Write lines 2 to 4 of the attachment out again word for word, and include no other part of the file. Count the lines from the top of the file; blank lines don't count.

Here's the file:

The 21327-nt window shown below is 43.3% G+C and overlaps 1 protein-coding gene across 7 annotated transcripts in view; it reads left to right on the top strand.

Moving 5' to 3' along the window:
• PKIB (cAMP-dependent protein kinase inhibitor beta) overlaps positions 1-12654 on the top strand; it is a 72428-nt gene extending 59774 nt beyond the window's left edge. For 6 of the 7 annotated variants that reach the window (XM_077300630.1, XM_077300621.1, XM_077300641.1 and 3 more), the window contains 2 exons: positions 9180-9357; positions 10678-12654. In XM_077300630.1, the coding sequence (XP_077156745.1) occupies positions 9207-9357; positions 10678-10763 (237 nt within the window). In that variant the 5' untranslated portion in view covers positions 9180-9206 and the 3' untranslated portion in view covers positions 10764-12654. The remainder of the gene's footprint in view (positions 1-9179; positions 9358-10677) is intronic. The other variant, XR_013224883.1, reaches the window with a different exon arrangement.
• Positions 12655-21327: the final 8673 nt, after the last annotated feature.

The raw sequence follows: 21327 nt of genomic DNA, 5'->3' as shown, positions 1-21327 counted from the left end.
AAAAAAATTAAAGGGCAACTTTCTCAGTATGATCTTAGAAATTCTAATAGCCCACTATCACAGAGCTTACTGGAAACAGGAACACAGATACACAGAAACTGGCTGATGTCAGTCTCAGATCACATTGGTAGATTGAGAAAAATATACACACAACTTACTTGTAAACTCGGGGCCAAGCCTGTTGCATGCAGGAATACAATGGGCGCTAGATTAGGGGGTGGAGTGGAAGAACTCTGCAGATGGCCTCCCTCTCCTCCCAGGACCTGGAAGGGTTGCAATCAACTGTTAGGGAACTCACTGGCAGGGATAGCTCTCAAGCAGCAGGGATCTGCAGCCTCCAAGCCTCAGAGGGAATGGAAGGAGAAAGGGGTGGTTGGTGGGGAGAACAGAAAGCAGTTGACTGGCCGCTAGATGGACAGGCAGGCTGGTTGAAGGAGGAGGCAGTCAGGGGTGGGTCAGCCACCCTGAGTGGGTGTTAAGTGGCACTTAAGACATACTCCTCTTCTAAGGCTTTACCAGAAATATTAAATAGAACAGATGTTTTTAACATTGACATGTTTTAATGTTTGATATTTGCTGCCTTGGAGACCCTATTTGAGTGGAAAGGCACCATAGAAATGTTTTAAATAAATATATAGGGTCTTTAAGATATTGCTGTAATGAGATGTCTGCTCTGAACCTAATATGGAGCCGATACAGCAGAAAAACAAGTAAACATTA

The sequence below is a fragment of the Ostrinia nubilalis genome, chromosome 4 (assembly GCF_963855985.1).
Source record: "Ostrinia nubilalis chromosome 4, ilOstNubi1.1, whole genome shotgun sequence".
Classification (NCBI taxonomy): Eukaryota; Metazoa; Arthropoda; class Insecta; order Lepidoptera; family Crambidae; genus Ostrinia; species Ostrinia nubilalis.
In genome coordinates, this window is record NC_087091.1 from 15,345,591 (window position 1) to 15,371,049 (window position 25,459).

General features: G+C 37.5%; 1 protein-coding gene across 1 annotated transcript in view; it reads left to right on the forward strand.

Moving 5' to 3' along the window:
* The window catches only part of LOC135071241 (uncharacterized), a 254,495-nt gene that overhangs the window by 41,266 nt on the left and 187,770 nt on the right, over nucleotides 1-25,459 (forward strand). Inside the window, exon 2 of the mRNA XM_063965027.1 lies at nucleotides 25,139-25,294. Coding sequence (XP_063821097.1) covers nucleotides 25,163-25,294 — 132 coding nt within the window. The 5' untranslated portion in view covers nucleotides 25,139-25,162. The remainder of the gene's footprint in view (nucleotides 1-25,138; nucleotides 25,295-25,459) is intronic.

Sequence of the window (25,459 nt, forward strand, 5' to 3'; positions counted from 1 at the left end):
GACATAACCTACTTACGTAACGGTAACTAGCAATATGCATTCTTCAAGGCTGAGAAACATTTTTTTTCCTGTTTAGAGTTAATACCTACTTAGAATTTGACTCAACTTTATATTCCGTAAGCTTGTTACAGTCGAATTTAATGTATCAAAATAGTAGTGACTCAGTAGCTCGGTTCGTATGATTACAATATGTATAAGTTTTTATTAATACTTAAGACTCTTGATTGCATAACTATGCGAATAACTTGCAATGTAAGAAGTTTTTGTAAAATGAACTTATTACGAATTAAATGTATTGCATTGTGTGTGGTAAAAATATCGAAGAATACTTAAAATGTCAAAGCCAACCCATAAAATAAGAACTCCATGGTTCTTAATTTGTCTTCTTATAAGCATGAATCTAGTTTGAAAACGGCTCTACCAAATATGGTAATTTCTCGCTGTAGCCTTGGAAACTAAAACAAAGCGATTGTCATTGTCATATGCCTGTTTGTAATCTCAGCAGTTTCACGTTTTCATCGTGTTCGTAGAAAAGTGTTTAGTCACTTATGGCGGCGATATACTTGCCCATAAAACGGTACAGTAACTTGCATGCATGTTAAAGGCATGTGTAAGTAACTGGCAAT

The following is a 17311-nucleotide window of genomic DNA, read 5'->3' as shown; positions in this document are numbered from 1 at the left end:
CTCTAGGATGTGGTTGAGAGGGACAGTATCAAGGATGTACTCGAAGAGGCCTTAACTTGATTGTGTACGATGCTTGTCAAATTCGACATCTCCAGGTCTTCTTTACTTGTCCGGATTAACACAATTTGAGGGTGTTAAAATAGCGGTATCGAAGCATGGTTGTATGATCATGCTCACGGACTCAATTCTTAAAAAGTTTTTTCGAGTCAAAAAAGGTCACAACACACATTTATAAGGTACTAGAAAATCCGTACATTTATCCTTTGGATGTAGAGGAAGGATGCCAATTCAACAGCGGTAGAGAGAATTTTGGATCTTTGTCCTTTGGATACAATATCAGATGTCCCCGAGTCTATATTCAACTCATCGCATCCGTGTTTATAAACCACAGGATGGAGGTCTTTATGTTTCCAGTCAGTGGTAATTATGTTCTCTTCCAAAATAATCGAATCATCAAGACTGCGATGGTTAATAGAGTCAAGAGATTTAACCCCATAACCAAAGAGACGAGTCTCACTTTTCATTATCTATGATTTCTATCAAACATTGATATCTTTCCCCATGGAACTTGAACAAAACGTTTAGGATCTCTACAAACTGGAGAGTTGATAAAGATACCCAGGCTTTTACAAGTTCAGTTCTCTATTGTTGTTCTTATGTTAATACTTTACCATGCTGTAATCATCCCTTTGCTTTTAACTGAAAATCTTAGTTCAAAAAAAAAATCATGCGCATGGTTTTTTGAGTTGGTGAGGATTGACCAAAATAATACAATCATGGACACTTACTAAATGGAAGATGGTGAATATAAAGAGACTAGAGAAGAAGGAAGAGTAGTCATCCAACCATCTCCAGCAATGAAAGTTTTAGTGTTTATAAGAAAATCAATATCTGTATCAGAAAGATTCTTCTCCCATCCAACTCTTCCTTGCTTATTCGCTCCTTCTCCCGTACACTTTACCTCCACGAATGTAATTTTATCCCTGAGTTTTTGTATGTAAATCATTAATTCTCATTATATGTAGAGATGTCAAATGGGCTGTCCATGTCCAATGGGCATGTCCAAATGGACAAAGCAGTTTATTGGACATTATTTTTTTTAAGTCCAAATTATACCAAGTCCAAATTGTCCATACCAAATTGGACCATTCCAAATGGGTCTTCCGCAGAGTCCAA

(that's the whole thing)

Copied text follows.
Moving 5' to 3' along the window:
• PKIB (cAMP-dependent protein kinase inhibitor beta) overlaps positions 1-12654 on the top strand; it is a 72428-nt gene extending 59774 nt beyond the window's left edge. For 6 of the 7 annotated variants that reach the window (XM_077300630.1, XM_077300621.1, XM_077300641.1 and 3 more), the window contains 2 exons: positions 9180-9357; positions 10678-12654. In XM_077300630.1, the coding sequence (XP_077156745.1) occupies positions 9207-9357; positions 10678-10763 (237 nt within the window). In that variant the 5' untranslated portion in view covers positions 9180-9206 and the 3' untranslated portion in view covers positions 10764-12654. The remainder of the gene's footprint in view (positions 1-9179; positions 9358-10677) is intronic. The other variant, XR_013224883.1, reaches the window with a different exon arrangement.
• Positions 12655-21327: the final 8673 nt, after the last annotated feature.